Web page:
March 14, 2016
Analogy/Dora:Tramontaine, the story of Bill T. Jones’ 95-year-old mother-in-law, Dora Amelan, as a 19-year-old French Jew –- and resister — during the Nazi occupation of France, is a strange and exhilarating mixture of spoken word, music and choreography. In a manner neither strident nor sentimental, it evokes the perils of that war and all wars, that Fascism and all Fascism. Yet it also depicts for a few sublime moments, hope, and for Dora Amelan to have survived all that, and all these years, with hope intact is ample reinforcement.
Analogy’s… sparely versatile red-and-gray sets – moveable cardboard walls, really – are the design of Bjorn Amelan, choreographer Jones’ husband and Dora’s son. The correspondences between racism (Jones is African-American) and anti-Semitism are important to Jones personally as well as globally. Jones and Arnie Zane, who was also Jewish, founded the company, still named as a memorial to him; they began dancing together in 1971. The majority of Jones’ most powerful works over his illustrious career have explored racism and social injustice.
The nine dancers, and the grace, attack, and cohesion of their movement, are pure Jones, even though they’ve arrived in the company from a myriad of modern dance disciplines. Jones and associate artistic director Janet Wong have inculcated a pliant and passionate stylistic unity and an unforced musicality. It’s a beautiful company.
They wear casual clothes of no particular period. The music, sung and played by Nick Hallett and Emily Manzo, reaches from Schubert lieder to French songs to Anna Marly’s “La Chant des partisans,” as well as some modern runs by Hallett. So we have a spectrum of German sentiment (their evocation of Yiddish songs is certainly no accident), optimistic French romance, a rally of hope, and Hallett’s discordant snippets. It’s a pretty neat encapsulation of the 90 minutes of ups and downs.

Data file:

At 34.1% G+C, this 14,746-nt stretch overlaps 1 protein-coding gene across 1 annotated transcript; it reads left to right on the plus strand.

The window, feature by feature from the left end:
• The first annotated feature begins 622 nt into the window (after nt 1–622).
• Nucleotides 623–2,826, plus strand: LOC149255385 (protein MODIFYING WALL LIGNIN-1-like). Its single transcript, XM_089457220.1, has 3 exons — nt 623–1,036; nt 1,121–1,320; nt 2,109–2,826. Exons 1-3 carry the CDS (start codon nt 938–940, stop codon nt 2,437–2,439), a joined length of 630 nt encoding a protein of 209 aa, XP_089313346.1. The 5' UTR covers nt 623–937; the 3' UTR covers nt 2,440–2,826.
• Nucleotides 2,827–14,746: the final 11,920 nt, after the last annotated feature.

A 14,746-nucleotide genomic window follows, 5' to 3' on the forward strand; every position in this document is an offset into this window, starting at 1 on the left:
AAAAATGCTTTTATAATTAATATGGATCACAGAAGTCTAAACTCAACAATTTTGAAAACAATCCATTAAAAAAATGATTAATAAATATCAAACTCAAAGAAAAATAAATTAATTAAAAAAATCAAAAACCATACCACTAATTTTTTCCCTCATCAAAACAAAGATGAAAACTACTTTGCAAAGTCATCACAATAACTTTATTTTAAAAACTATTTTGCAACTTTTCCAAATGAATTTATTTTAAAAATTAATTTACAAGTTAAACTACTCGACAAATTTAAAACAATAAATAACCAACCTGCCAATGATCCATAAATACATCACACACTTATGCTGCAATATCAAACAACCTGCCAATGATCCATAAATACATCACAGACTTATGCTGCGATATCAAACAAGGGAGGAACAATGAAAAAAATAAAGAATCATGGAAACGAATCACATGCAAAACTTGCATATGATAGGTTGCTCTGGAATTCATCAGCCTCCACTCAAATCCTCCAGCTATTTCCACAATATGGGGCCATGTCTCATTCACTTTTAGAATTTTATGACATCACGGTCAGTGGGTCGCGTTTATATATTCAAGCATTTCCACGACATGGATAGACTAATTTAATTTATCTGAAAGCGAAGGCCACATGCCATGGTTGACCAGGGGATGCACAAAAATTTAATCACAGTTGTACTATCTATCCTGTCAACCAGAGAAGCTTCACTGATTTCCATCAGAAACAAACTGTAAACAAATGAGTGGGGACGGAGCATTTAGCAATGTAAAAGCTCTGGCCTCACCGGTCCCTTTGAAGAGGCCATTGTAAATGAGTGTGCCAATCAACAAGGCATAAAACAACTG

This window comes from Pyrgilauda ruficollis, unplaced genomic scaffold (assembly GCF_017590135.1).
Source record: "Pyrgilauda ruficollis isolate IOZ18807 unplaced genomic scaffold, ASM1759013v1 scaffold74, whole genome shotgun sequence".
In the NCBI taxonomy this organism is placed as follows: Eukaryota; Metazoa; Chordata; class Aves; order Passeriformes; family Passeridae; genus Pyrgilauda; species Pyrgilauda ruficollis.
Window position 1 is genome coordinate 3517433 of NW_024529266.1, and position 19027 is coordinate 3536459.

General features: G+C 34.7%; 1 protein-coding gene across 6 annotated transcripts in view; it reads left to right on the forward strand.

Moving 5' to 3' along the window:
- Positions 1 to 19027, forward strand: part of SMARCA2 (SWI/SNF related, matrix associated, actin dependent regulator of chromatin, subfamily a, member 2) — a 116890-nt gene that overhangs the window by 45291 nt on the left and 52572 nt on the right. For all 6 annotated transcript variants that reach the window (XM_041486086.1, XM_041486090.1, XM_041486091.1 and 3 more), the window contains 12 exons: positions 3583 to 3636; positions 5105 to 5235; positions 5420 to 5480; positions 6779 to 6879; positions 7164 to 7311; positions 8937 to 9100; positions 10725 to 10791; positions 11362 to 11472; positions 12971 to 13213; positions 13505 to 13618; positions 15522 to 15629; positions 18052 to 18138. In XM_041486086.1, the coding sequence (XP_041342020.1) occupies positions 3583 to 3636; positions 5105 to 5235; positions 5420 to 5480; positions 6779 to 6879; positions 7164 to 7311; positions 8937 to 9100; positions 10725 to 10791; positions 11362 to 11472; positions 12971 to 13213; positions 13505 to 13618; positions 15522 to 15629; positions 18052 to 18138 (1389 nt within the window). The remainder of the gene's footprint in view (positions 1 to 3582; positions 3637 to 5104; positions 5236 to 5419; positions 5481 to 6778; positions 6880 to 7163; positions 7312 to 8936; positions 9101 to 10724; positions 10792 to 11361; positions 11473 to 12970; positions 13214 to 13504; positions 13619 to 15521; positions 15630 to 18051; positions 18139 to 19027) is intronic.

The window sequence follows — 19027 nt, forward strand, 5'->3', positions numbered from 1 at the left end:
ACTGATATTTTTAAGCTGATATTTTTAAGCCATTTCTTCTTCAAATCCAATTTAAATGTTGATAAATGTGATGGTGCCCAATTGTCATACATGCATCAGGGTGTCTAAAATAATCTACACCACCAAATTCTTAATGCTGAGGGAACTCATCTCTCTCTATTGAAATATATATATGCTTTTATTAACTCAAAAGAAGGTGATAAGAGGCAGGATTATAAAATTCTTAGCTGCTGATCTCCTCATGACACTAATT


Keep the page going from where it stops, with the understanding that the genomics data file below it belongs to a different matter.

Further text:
Dora’s voice opens and closes the piece. In between, dancers take turns voicing the memories that Jones — who interviewed Dora for what he initially planned as a gift to his husband and brother-in-law — recorded.
At 19, with the Vichy regime in power in France, Dora (who became a social worker and a nurse; today she lives in Paris) worked with a children’s aid society to protect young Jewish children from deportation to Nazi death camps, a fate that befell thousands of French Jews. She was interned in two miserable camps, nearly dying from typhoid fever; but she kept working. She had to make decisions that, while protecting the children, sometimes resulted in the death of their parents. The pragmatism of her decisions as an activist helped save her and hundreds of potential concentration camp deportees.
It’s a complex story (co-commissioned by Yerba Buena Center for the Arts, it’s the first in a projected Jones trilogy on activism and social change) and on occasion the narrative threads unravel. The intensity of the choreography, developed by Jones, Wong, and the dancers, is often enough to bridge these gaps.
Amelan’s set also includes a cube of pipes that can stand for a cage, or perhaps a boxcar such as those all over occupied Europe that took the Jews away to the camps. The dancers lie there, leaning back on their elbows as if swept up and powerless against this evil; they also often huddle fearfully behind the cardboard, whose notches take on the look of windows and doorframes.
But at an ecstatic moment near the end of the piece, the stage is filled with dancers joining hands in a festive circle dance (their grapevine steps evoking a hora), their strength and resilience symbolized by their shadows, implacably tall, cast on the wall behind them. Far bigger -- and more powerful -- is the message than the shadows of totalitarianism.
Dora Amelan told him her story of survival with no trace of anger, Jones said in an interview. Said his mother-in-law, “Why should I be angry because the others are bad?”